Ideally, there is enough of a gulf between my loss and your gain that, by inhabiting the middle territory, we avoid having to apply such diretake it or leave itpressure to one another: but that strategy is open to us. Our laws on trade support the party refusing to trade; while such refusal may be used to demand unreasonably much for something, the processes of free trade enable the stymied party to find someone else to deal with. Monopolies make a mess of this, though.
Now, when we come to intellectual goods, we may also have direct value: indeed, the Open Source movement grew out of the fact that many folk had done work to produce tools of direct value to themselves. Collectively, those tools are of immense direct value to those who use them (myself included).
… [to be continued – Ed.]
The deal is this: intellectual property rights are granted by governments;
in truth, at least substantially because governments have agreed to treaties
drafted by lawyers who might not have been entirely disinterested; but at least
officially in order to create an (economic) incentive for authors and inventors
to make their works public. So let's not get bogged down in controversial stuff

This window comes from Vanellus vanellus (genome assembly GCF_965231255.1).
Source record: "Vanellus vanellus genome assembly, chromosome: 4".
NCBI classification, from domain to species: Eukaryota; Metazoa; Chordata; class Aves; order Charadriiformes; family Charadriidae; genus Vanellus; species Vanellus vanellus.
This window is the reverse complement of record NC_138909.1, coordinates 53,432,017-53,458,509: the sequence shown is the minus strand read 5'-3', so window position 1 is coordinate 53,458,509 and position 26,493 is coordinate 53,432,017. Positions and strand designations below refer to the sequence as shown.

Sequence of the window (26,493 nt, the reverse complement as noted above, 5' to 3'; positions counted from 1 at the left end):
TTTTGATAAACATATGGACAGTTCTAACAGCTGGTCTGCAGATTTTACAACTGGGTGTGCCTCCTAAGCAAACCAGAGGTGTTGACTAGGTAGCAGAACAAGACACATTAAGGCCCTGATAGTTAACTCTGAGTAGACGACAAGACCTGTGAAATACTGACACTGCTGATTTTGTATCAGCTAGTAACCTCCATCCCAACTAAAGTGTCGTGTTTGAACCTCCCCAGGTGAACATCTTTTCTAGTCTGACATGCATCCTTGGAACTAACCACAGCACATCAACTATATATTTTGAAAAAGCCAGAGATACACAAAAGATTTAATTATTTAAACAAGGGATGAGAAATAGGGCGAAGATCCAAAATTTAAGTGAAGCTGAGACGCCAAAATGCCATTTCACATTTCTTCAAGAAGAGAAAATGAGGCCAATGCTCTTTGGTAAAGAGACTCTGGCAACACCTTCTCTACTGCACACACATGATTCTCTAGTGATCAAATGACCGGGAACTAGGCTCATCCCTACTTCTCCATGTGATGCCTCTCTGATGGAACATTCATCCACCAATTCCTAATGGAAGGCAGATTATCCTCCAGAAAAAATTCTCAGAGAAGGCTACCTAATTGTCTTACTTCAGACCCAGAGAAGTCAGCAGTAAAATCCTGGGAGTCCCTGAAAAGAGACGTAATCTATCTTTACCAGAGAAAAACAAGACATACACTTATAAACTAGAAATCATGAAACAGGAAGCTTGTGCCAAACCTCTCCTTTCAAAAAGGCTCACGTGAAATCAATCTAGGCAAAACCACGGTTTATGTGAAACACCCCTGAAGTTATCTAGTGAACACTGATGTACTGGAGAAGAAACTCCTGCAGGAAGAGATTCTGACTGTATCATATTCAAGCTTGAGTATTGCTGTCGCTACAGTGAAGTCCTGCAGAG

like vested interests and just concentrate on the official line. Does
intellectual property law serve the purpose the official line uses to justify
rights in question ?
On the face of the justification is an intent to create an incentive for
authors to publish. Behind this lies a desire to see useful material available
to all; the deal places some constraints on that availability for a specified
time, after which the constraints are lifted. The need for such a deal arose
from the fact that an author's or inventor's work could not reach a broad public
without a substantial investment – the author needed a publisher, the
inventor a manufacturer. The publisher or manufacturer sorts out the
editing, typesetting, proofreading or
productizing business of delivering the author's or inventor's work to the
What they eventually put in the hands of the public tells a potential
producer (publisher or manufacturer) of
the same work all they need to know to
short-cut nearly all of the investment needed by the original producer. Part of
the first producers' investment goes to help their first competitors: which can
enable these competitors to out-compete (on both price and quality of
production) the first producer in the
free market; in any case, the smart
money would be backing businesses which did the low-investment, high-yield side